Please note: this is a (slightly) critical analysis of the SHORT STORY by Cynthia Ozick originally published in The New Yorker, not the collection with the story “Rosa.” Also, Spoilers.
Cynthia Ozick’s short story “The Shawl” is designed to emphasize cold loss and despair. Magda, the innocent infant, is the only character to thrive for most of the story, and she still becomes a victim to the harshness of the world around her. Rosa tries to keep Magda alive, and through the shawl, provides the only warmth in the story, while Stella bitterly watches this extra child adopting the attention that Stella herself needs. Readers sympathizing with any of the three characters end the story feeling loss and sorrow.
The path to despair begins with the first sentence. Stella is described as “cold, cold, the coldness of hell” (Ozick 1). Stella is too young to handle the march and the care that Rosa gives to Magda. She herself “wanted to be wrapped in a shawl, hidden away, asleep” (1), and her resentment for the baby grows. Magda has the comfort of the shawl; Stella does not. Magda has Rosa’s milk for a time; Stella does not. Magda has Rosa rocking her on the long walk; Stella does not. Stella’s jealousy of Magda create a feeling of bitterness that infects the reader from the beginning.
Alongside Stella’s jealousy, Rosa’s heart is established in the opening of the story. The three generations of women “walked on the roads together, Rosa with Magda curled up between sore breasts” (1). Rosa is willing to give to Magda to keep the baby alive, but it has made her sore. Rosa’s soreness and Stella’s jealousy create an atmosphere of impossibility; they will not survive. Even though Rosa “did not feel hunger; she felt light,” that lightness is akin to “a floating angel, alert and seeing everything, but in the air, not there, not touching the road” (1). Rosa’s mental disconnect from her surroundings create a schism between her and Stella, and the reader feels the strife between them acted out on Magda.
Of the three women, Magda is the only one who experiences any true joy in the story, and she is robbed of it by the end. Magda does not share Rosa’s “bleak complexion” but instead has “eyes blue as air,” and “smooth feathers of hair nearly as yellow as the Star sewn on to Rosa’s coat” (1). Because the baby does not have the same dark outlook on the future, Magda is able to be satisfied by “the shawl’s good flavor, milk of linen” (1) when Rosa no longer produces real milk. The shawl is also describes as a “magic shawl” that could “nourish an infant for three days and three nights” (1). Even though three days is actually how long a human body can go without water, the diction of this sentence gives the reader a feeling of wonderment at Magda. Magda’s magic shawl and her breath that smell of “cinnamon and almond” (1) create the only warmth in the story, a warmth to which both readers and Rosa cling.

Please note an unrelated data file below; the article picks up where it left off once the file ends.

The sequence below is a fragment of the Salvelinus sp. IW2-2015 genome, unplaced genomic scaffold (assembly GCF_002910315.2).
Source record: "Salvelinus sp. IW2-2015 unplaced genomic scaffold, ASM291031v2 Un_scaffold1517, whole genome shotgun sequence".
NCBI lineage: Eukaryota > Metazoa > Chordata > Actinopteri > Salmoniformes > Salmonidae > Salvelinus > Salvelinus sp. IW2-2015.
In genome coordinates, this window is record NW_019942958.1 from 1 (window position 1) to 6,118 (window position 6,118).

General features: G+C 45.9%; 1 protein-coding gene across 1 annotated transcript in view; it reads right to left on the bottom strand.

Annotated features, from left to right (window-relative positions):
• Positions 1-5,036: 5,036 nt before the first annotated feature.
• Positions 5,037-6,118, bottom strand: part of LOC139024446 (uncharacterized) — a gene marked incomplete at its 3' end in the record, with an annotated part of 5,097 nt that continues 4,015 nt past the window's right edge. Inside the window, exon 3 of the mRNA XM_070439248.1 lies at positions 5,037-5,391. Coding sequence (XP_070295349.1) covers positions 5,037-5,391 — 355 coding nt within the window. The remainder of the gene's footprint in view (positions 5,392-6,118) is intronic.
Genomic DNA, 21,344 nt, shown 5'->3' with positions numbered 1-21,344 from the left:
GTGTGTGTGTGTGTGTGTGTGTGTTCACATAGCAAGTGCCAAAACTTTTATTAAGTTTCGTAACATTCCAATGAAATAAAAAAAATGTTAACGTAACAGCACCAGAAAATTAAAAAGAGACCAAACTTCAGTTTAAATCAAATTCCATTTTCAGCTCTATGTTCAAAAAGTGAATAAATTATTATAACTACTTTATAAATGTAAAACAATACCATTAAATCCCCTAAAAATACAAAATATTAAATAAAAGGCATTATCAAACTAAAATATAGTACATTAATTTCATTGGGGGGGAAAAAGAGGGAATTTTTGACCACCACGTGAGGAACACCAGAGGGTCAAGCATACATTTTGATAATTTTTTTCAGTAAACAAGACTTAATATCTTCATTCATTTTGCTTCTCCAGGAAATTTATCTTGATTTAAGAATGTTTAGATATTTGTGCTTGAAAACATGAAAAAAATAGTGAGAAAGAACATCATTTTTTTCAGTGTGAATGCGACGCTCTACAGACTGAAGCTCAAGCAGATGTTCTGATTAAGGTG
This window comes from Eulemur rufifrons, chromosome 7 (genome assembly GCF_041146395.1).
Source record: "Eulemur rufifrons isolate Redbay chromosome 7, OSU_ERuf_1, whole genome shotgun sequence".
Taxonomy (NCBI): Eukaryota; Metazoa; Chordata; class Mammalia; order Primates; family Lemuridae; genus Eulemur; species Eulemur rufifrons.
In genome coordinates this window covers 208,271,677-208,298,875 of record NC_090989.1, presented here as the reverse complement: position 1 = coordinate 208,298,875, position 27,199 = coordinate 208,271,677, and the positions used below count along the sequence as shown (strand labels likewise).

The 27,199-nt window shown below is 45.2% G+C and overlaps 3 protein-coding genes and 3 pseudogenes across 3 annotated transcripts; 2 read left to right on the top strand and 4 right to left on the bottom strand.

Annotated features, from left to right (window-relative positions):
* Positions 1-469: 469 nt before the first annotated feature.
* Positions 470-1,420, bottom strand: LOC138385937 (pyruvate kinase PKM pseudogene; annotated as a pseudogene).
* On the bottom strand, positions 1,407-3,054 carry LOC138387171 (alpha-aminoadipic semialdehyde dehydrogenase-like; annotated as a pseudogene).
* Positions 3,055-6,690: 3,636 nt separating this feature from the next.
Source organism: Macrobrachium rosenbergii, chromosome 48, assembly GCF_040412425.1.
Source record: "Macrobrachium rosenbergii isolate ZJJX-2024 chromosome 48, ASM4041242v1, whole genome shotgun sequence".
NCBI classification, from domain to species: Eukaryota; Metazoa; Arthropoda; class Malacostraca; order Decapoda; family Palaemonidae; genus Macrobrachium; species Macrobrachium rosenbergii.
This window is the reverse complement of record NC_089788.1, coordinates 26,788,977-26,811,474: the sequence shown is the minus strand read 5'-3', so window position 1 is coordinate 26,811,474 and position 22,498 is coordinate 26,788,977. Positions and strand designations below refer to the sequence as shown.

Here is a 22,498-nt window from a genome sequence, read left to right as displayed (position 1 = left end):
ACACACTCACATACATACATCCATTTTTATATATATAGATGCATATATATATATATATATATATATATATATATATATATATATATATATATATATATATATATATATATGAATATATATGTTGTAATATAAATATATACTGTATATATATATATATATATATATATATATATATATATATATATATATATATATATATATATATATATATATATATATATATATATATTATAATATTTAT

However, Magda finds warmth at the expense of Rosa and Stella, and although Rosa gives everything to the infant, Stella does not. Stella’s resentment of Magda grows to the point where Rosa imagines that “Stella was waiting for Magda to die so she could put her teeth into the little thighs” (2). Stella’s cannibalistic indignation toward Magda inflates due to Magda’s vitality. Although Magda had stopped crying on the road and had grown quiet, “her eyes were horribly alive, like blue tigers” (2), and the shawl becomes an extension of herself. Magda “watched it like a tiger” and “only Rosa could touch it. Stella was not allowed” (2). Stella resents the life with which Magda protects the shawl from her, and readers resent Stella all the more.
Stella’s resentment ultimately lead to Magda’s death when Stella steals the shawl from the baby. This action leaves the reader shocked and wounded that Stella’s selfishness could bring her to actually harm Magda. After the child dies, Rosa’s grief leads her back to the shawl. Rosa “filled her mouth with it, stuffed it in, until she was swallowing up” (3) everything that Magda had been for her. Though Rosa tries to recapture the “cinnamon and almond depth of Magda’s saliva,” she cannot, and she “drank Magda’s shawl until it dried” (3). The loss of Magda is the loss of hope for both Rosa and Stella. Magda’s death reinforces the pre-established feelings of bitterness and resentment and sorrow that Ozick establishes for readers earlier.